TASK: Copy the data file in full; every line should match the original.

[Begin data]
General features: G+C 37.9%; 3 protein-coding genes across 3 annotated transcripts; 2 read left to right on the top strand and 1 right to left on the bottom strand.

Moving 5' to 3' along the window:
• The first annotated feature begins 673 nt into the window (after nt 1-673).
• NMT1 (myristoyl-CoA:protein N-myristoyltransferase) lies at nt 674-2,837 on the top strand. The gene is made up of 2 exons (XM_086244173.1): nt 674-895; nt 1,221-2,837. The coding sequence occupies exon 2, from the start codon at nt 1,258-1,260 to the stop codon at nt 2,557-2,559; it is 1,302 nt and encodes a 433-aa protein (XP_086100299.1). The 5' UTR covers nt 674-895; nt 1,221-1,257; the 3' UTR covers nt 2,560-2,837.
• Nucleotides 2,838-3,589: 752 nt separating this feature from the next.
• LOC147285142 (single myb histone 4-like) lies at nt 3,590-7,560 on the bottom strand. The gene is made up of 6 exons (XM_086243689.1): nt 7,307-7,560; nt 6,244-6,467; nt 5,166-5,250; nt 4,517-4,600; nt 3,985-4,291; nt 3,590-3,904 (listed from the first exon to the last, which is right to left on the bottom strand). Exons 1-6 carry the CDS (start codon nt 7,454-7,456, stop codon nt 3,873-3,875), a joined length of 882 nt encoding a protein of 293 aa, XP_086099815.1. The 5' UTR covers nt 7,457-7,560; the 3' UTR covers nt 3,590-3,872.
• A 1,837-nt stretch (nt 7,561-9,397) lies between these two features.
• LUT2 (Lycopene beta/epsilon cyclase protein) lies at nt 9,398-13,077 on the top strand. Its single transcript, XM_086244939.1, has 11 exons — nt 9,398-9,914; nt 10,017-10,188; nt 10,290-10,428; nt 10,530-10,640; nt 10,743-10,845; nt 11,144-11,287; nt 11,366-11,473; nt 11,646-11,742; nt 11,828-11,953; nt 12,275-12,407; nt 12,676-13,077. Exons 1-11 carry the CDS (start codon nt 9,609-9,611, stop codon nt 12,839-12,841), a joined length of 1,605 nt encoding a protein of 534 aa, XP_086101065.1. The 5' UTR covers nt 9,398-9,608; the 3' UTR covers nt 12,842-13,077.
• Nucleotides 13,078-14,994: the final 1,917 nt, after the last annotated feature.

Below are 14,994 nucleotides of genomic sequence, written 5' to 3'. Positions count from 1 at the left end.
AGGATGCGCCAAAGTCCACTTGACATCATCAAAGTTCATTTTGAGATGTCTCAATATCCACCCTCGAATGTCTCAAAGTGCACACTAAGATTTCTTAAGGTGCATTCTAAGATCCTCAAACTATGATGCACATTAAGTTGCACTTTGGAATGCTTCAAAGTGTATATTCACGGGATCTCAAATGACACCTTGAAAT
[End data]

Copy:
General features: G+C 37.9%; 3 protein-coding genes across 3 annotated transcripts; 2 read left to right on the top strand and 1 right to left on the bottom strand.

Moving 5' to 3' along the window:
• The first annotated feature begins 673 nt into the window (after nt 1-673).
• NMT1 (myristoyl-CoA:protein N-myristoyltransferase) lies at nt 674-2,837 on the top strand. The gene is made up of 2 exons (XM_086244173.1): nt 674-895; nt 1,221-2,837. The coding sequence occupies exon 2, from the start codon at nt 1,258-1,260 to the stop codon at nt 2,557-2,559; it is 1,302 nt and encodes a 433-aa protein (XP_086100299.1). The 5' UTR covers nt 674-895; nt 1,221-1,257; the 3' UTR covers nt 2,560-2,837.
• Nucleotides 2,838-3,589: 752 nt separating this feature from the next.
• LOC147285142 (single myb histone 4-like) lies at nt 3,590-7,560 on the bottom strand. The gene is made up of 6 exons (XM_086243689.1): nt 7,307-7,560; nt 6,244-6,467; nt 5,166-5,250; nt 4,517-4,600; nt 3,985-4,291; nt 3,590-3,904 (listed from the first exon to the last, which is right to left on the bottom strand). Exons 1-6 carry the CDS (start codon nt 7,454-7,456, stop codon nt 3,873-3,875), a joined length of 882 nt encoding a protein of 293 aa, XP_086099815.1. The 5' UTR covers nt 7,457-7,560; the 3' UTR covers nt 3,590-3,872.
• A 1,837-nt stretch (nt 7,561-9,397) lies between these two features.
• LUT2 (Lycopene beta/epsilon cyclase protein) lies at nt 9,398-13,077 on the top strand. Its single transcript, XM_086244939.1, has 11 exons — nt 9,398-9,914; nt 10,017-10,188; nt 10,290-10,428; nt 10,530-10,640; nt 10,743-10,845; nt 11,144-11,287; nt 11,366-11,473; nt 11,646-11,742; nt 11,828-11,953; nt 12,275-12,407; nt 12,676-13,077. Exons 1-11 carry the CDS (start codon nt 9,609-9,611, stop codon nt 12,839-12,841), a joined length of 1,605 nt encoding a protein of 534 aa, XP_086101065.1. The 5' UTR covers nt 9,398-9,608; the 3' UTR covers nt 12,842-13,077.
• Nucleotides 13,078-14,994: the final 1,917 nt, after the last annotated feature.

Below are 14,994 nucleotides of genomic sequence, written 5' to 3'. Positions count from 1 at the left end.
AGGATGCGCCAAAGTCCACTTGACATCATCAAAGTTCATTTTGAGATGTCTCAATATCCACCCTCGAATGTCTCAAAGTGCACACTAAGATTTCTTAAGGTGCATTCTAAGATCCTCAAACTATGATGCACATTAAGTTGCACTTTGGAATGCTTCAAAGTGTATATTCACGGGATCTCAAATGACACCTTGAAAT